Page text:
For most recipes, we use powdered Ener-G Egg Replacer mixed with hot water. 1 tablespoon powdered replacer whisked with 4 tablespoons hot water equals 2 eggs. This works in cakes, cookies, muffins, and breads. It does not replace eggs in a custard based recipe, unfortunately.
If avoiding corn or potato starch, substitute 1 tablespoon tapioca starch or arrowroot starch plus 3 tablespoons water for each egg called for in recipe to help binding. You will need to increase leavening a bit to compensate; add 1/4 teaspoon baking powder.
Flax seed is a choice (for those not allergic to flax seeds). Use two tablespoons ground flax meal plus 1/8 teaspoon baking powder blended with 3 tablespoons of water for each egg called for in recipe. This works best for binding. Watch the liquid to dry ratio- I find seed gels can create a gummy center in gluten-free baked goods.Coconut oil works wonderfully in baked goods like quick bread, muffins and cakes.
To substitute 2 eggs, use 1/4 c coconut oil and add/increase the baking powder 1 1/2 t. Decrease baking soda in half. Be sure to melt the coconut oil first before you measure it.
Chia seeds can also – theoretically – be used as a gel for gluten-free baking. From the genus Salvia hispanica, chia is a plant in the Mint family, an excellent alternative for those of us allergic to flax seed. Personally, I have not cared for the end result; like flax or hemp seed in baking, I think it creates a gummy mouth feel and dense product.
Banana: Try a half mashed ripe banana plus 1/4 teaspoon baking powder for each egg.
Mayo: Use 3 tablespoons vegan mayonnaise in place of one egg, for binding. Add a little extra leavening- 1/4 teaspoon baking powder.
Tofu: Try using 1/4 cup silken tofu for one egg for binding; would add a little extra leavening- 1/4 teaspoon baking powder.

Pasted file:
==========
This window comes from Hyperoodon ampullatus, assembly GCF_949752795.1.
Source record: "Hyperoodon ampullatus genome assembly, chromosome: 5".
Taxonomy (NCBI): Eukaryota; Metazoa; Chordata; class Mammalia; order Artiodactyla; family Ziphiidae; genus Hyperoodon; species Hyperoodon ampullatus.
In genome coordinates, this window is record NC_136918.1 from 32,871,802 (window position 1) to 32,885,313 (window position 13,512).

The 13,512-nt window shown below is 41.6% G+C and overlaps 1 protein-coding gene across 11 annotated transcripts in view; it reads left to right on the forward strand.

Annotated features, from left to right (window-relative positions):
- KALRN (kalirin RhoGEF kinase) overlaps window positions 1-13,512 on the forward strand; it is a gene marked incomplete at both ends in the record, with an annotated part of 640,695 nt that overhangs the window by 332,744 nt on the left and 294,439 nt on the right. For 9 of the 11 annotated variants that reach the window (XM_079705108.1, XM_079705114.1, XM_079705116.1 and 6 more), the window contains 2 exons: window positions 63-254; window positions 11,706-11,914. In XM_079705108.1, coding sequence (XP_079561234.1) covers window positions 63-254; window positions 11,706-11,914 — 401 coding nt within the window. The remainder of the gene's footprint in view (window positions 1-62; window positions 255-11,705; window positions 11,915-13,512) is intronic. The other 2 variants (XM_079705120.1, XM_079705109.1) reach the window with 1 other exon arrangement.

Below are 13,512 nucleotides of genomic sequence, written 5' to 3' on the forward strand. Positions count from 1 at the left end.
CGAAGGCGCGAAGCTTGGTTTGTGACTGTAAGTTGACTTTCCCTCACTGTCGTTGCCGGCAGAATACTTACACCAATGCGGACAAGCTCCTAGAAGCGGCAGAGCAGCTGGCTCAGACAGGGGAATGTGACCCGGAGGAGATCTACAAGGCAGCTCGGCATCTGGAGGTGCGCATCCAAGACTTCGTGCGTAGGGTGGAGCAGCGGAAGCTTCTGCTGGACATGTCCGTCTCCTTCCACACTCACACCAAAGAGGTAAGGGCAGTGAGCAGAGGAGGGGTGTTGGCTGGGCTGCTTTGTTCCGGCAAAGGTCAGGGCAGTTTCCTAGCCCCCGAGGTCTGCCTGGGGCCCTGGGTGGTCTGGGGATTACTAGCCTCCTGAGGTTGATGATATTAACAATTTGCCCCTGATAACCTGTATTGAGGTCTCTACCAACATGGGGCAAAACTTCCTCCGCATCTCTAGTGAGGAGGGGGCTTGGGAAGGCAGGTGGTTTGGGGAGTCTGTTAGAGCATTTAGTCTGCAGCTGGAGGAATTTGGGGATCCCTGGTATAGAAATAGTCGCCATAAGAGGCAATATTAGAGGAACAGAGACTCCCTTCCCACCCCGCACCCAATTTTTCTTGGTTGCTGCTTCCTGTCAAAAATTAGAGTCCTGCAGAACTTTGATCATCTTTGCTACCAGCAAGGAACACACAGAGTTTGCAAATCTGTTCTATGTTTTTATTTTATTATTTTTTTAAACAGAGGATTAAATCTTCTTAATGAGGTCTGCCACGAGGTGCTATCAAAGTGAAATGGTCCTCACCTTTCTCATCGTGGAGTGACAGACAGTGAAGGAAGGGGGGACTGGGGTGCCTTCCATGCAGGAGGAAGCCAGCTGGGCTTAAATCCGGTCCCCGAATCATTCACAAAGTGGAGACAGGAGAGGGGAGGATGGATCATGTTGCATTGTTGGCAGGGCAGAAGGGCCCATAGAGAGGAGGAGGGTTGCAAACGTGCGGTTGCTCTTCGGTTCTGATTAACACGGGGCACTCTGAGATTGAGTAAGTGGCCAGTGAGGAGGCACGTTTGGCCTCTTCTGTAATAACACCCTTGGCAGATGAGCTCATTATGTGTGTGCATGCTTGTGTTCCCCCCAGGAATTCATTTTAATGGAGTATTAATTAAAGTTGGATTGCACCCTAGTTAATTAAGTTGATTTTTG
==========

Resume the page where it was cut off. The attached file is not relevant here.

This is the easiest part of vegan baking. Use your favorite non-dairy milk alternative in place of milk. To create a sour buttermilk taste, add a 1/2 teaspoon of fresh lemon juice or light tasting vinegar to the non-dairy milk. You can also use juice- in an apple cake or muffin, try apple juice or cider. In cakes and scones try orange juice.
An interesting note: I’ve tried various non-dairy milks and juices in my gluten-free vegan recipes and I’ve found that the best choice for rising and lightness is often just plain hot water. Seriously. It’s my new favorite. I discovered last winter while making a cornbread. I suspect it’s because the hot water helps soften the gluten-free grains and flours. As an additional note, I have found hemp milk makes baked goods a bit gummy. Why? I’m not sure. I no longer use it in gluten-free vegan baking.
For replacing yogurt, any g-free non-dairy yogurt should work. But you’ll have to experiment.
As mentioned above in the introduction, I use light olive oil in baking and it works like a charm (as well as being good for you). Start with LESS oil than the butter called for. At least 1 to 3 tablespoons less.
Other choices include Spectrum Organic Shortening (you can sub one to one for butter), or grapeseed oil, canola and safflower oil (use less than the amount of butter called for).
Fruit puree can also work as a fat sub, but some tinkering may be necessary. Start with only substituting half the fat and go slow. Mix up the batter and make sure it’s not too heavy. Applesauce, pumpkin, squash and sweet potato puree can all add low fat body to batters and breads. You may have to compensate for the added flavor- use extra spice or more vanilla. Choose your pairings for compatibility- stronger tastes like sweet potato go better with deeper flavors like chocolate, ginger and pie spices, for instance.
Storing G-Free Vegan Baked Goods
Freeze it. If you’re not eating all of it, it’s best to slice, wrap in foil, bag, and freeze it. Even cookies. It seems like a pain to do this for simple things like cookies and brownies, but it’s worth the effort. It will keep your goodies fresh. And one advantage is you’ll have a store of ready-to-go treats on hand.
Click here to learn more about Maninis Gluten Free Mixes.